Between 2012 and 2018, much of my training was “on the job training”. To quote from Dr Aswath Damodaran, “valuation is not an art nor is it a science. It is comparable to cooking - the more of it you do, the better you get”. Throughout this period, under the patient tutelage of Ms Nelder and Mr Bowes, I was soaking up valuation work. My horizons became broader and I immersed myself in valuations for tax, commercial and litigation purposes. Another career highlight came in the summer of 2015 when I attended my first ICAEW Valuation Special Interest Group conference. The key note speaker was Jim Harrington of, then, Duff and Phelps. Jim spoke on the small stock premium - the talk was energetic and inspiring. I came away from that conference full of everything new that I had learnt even if I didn’t fully understand or appreciate all of the nuances of what Jim has said.
In 2019, I felt the call for more formal business valuation qualifications. The call was actually born from an existential crisis when i started to think about where the last 10 years had gone and, more precisely, what future I might have in valuations. I looked forward with a degree of fear and trepidation and reasoned that there was a very real risk that, without major changes to my outlook and approach, I could eventually end up falling out of the valuation profession and back into general accounting practice. At this time, in the UK, there was just one Business Valuation credentialing organisation - the Royal Institute of Chartered Surveyors (RICS). Conversations with RICS proved fruitless. I needed to find a supervisor to oversee my training but was met with rejection and disinterest at almost every turn. Furthermore, even if I did opt to follow the RICS path to a credential, there would be no structured program of study that would lead to qualification. By the middle of 2019 I had all but given up on the idea of a RICS pathway to qualification.
As 2019 progressed, almost by sheer chance, and nearly a decade after attending iiBV101 in London, I came across the CBV Institute Program of studies - a program of six course exams in valuation that would ultimately lead to the Membership Qualification Exam and full membership of the CBV Institute. Oh - and with five years of post qualified experience, the possibility of direct entry to RICS. I was more or less immediately sold on the idea and signed up as a new CBV student over the Christmas holiday in 2019. January 2020 was quite a surreal time; despite advice to take things slow and steady, I signed up for two courses - Introduction to Valuation and Private Investments. I hugely enjoyed studying both. By this point in my career, I had a lot of practical experience doing valuations but very little theoretical understanding of what I was doing and how it all fitted together.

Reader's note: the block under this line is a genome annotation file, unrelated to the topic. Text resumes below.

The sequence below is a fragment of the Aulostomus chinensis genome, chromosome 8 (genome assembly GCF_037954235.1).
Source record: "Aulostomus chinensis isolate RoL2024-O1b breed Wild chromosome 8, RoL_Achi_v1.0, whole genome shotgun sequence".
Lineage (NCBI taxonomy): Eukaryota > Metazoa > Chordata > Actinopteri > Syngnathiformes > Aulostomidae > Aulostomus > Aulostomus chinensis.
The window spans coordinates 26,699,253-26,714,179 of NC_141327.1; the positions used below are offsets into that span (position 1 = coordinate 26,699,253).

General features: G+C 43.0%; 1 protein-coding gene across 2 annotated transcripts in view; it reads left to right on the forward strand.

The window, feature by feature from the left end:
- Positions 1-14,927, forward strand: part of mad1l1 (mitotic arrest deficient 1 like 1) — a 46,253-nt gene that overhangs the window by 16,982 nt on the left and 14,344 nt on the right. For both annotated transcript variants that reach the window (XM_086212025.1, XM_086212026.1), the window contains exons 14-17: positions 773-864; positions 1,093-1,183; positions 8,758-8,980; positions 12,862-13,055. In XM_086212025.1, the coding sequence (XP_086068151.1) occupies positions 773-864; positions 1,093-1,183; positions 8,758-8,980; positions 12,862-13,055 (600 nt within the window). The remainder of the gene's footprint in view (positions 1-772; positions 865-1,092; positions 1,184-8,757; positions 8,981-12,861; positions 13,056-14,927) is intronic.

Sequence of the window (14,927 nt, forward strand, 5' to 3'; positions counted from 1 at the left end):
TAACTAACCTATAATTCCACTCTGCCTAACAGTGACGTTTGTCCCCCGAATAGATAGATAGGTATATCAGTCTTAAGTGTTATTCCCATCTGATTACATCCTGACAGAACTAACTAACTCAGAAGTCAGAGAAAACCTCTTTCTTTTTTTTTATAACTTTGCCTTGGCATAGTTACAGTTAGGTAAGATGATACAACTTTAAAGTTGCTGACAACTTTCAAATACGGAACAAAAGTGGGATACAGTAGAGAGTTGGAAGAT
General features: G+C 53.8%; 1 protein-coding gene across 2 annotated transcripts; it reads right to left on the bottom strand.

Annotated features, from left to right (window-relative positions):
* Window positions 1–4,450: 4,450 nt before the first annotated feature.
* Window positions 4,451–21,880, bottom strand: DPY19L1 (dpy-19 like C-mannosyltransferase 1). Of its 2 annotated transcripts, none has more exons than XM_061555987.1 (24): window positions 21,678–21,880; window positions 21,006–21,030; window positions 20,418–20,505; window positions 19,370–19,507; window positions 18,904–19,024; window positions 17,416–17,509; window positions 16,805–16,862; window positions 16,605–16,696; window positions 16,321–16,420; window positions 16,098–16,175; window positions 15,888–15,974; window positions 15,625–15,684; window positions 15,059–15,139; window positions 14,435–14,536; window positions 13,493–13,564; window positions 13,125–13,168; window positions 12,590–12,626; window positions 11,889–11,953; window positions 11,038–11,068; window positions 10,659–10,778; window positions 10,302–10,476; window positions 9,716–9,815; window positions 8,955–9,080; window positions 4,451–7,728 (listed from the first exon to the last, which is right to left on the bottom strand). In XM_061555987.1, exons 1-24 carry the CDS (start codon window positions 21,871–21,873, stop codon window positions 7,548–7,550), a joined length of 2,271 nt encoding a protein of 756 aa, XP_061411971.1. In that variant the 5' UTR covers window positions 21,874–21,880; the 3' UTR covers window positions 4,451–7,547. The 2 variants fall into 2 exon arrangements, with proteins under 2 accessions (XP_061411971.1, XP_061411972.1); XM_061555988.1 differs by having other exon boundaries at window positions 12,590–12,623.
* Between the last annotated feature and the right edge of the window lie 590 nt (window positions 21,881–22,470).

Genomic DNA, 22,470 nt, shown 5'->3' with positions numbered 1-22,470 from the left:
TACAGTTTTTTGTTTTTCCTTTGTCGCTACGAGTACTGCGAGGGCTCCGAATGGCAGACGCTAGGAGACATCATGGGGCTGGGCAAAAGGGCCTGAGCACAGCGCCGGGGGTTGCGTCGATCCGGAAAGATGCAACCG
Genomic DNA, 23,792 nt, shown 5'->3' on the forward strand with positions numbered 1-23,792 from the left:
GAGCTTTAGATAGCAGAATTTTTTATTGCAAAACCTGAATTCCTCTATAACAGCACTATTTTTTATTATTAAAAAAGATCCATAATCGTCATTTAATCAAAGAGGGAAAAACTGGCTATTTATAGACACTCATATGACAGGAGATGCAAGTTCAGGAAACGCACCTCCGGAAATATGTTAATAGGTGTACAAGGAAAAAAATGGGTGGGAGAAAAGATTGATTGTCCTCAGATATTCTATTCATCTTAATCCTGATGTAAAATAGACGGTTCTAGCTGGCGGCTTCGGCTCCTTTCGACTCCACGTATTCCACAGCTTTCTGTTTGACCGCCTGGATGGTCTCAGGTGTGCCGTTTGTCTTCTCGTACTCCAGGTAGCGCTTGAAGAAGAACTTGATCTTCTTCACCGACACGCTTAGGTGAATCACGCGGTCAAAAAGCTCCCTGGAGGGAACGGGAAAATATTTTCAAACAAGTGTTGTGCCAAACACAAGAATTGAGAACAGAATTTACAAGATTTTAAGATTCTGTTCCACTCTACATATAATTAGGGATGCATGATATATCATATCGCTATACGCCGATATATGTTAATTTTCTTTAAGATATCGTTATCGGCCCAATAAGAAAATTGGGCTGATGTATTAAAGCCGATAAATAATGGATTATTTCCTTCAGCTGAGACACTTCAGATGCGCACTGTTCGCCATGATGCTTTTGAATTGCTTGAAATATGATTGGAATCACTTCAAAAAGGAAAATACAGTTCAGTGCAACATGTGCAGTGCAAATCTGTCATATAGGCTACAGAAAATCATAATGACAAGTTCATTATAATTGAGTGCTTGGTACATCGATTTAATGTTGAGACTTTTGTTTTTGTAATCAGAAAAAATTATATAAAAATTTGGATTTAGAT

And then? Another roadblock. In March of that year, Covid hit. The whole world was locked down. As far as my CBV studies were concerned though, it was more or less business as usual as all of the exams were online. The CBV Institute also provided help to its members and students including a thoughtful course on how to study and work effectively from home.
The global valuation organisations, the American Society of Appraisers, the CBV Institute, NACVA and RICS helpfully provided two global town hall events teaching attendees how to factor Covid in to valuation engagements. As 2020 progressed, I attempted and passed a further three CBV exams such that my the end of 2020, I had almost completed the program of studies. Early the following year, I attempted and passed the Special Topics and Membership Qualification Examination. Although, overall, the CBV exams were very demanding and involved a significant investment of time and effort, the benefits have been invaluable. The CBV qualification provided me with a deeper understanding of valuation practice and provided me with the tools that I needed to approach each valuation challenge with confidence and skill.
Having completed the CBV exams, I became an Accredited Member of the American Society of Appraisers. I reasoned that this would have two major benefits. Firstly, US valuation practice is more precise than in other jurisdictions. DLOCs and DLOMs for example need to be supported empirically if they are to withstand scrutiny. Further, the pathway to the ASA designation also involves the submission of a demonstration valuation report. In the UK, preparation of a valuation report that would withstand US scrutiny is a major hurdle to overcome, but I reasoned that it would also be an extremely useful learning curve at this stage of my valuation journey. The European valuations world is a rather close-knit one. With this in mind and with a view to expanding my European network of connections, I am also currently in the process of completing the assessed case study requirements for the European Association of Certified Valuators and Analysts (EACVA).
Looking back on my journey since entering the valuation profession, there have admittedly been one or two lows but doubtless many more highs. Would I advise my 31 year old self, back in 2009, to follow the same path that I have done? Yes - I would do so in a heartbeat!